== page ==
The Piano Lesson

Rated 5.0

Celebration Arts continues its tradition of producing August Wilson’s plays with The Piano Lesson, one of the best of Wilson’s 10-play cycle about the African-American experience in the 20th century. Set in Pittsburgh in the 1930s, The Piano Lesson is a tale of historical conflict writ small—the impact of slavery, Reconstruction and the great migration to northern industrial cities from the agrarian South is compressed and wound tightly into the dispute between two siblings over a family piano.

If the premise sounds simple, that’s because it is. Wilson’s genius was in language and storytelling, and Celebration Arts’ production takes that genius for a wild, funny and heart-wrenching ride. The easy family patter reveals almost a century of history, and each re-telling of the family’s, and black America’s, story sets up a jazz-like variation on a theme.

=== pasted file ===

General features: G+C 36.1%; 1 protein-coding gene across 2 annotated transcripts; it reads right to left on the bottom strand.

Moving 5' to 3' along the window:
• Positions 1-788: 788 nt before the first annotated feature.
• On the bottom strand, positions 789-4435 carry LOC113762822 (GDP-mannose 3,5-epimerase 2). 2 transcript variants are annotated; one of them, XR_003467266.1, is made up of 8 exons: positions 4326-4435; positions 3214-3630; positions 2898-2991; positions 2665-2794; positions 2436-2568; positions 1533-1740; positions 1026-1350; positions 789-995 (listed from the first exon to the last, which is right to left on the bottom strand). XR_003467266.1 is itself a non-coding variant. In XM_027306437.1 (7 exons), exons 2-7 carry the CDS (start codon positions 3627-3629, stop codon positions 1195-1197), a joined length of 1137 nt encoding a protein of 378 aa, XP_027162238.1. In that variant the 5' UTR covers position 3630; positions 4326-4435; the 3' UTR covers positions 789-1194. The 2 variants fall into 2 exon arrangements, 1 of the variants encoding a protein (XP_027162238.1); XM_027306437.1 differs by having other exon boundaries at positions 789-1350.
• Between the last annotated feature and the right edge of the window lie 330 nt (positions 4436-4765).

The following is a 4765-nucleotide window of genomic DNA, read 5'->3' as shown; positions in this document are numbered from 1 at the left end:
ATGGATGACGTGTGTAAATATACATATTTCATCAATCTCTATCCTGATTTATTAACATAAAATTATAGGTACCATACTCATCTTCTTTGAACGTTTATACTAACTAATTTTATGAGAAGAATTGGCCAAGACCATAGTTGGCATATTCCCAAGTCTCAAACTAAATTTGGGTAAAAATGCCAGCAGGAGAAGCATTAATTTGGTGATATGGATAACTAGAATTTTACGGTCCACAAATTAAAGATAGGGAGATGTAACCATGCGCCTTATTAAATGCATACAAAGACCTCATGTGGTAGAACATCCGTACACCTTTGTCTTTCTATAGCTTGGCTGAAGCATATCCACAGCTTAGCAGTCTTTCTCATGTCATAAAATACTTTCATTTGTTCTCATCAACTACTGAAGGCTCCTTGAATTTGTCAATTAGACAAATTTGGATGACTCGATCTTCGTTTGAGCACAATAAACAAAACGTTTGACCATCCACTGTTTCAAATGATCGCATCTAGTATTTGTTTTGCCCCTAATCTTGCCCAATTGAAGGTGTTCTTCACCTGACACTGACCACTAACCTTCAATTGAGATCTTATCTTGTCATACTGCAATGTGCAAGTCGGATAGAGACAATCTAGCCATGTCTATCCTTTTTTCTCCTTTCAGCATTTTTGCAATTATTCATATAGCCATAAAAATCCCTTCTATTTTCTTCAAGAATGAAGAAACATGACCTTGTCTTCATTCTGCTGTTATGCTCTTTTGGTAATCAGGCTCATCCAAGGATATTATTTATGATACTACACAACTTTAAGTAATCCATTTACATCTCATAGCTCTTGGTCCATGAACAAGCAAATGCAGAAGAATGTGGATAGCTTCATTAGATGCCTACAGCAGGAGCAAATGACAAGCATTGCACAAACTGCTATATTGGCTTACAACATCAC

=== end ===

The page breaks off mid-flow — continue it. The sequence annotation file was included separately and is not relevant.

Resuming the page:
An excellent set design by Ron Dumonchelle makes use of a small space in so ingenious a fashion that the illusion of looking into a full-sized house is achieved. On opening night, that ingeniousness was stretched a bit, as the company had to deal with an unexpected March heat wave.

There aren’t many low points in this production—slight awkwardness in the first act from a couple of first-time actors surely will disappear quickly. The high points are too numerous to detail in full, but include a star turn from the gifted and energetic Romann Hodge as Boy Willie and the repressed rage of Wanel Thomas as his sister Berniece. While the talented—and young—cast deserves much of the credit for the excellence of the production, veteran theater-goers will offer kudos to esteemed director Michael W. Benjamin, whose experience and skill make Celebration Arts’ production of The Piano Lesson a must see.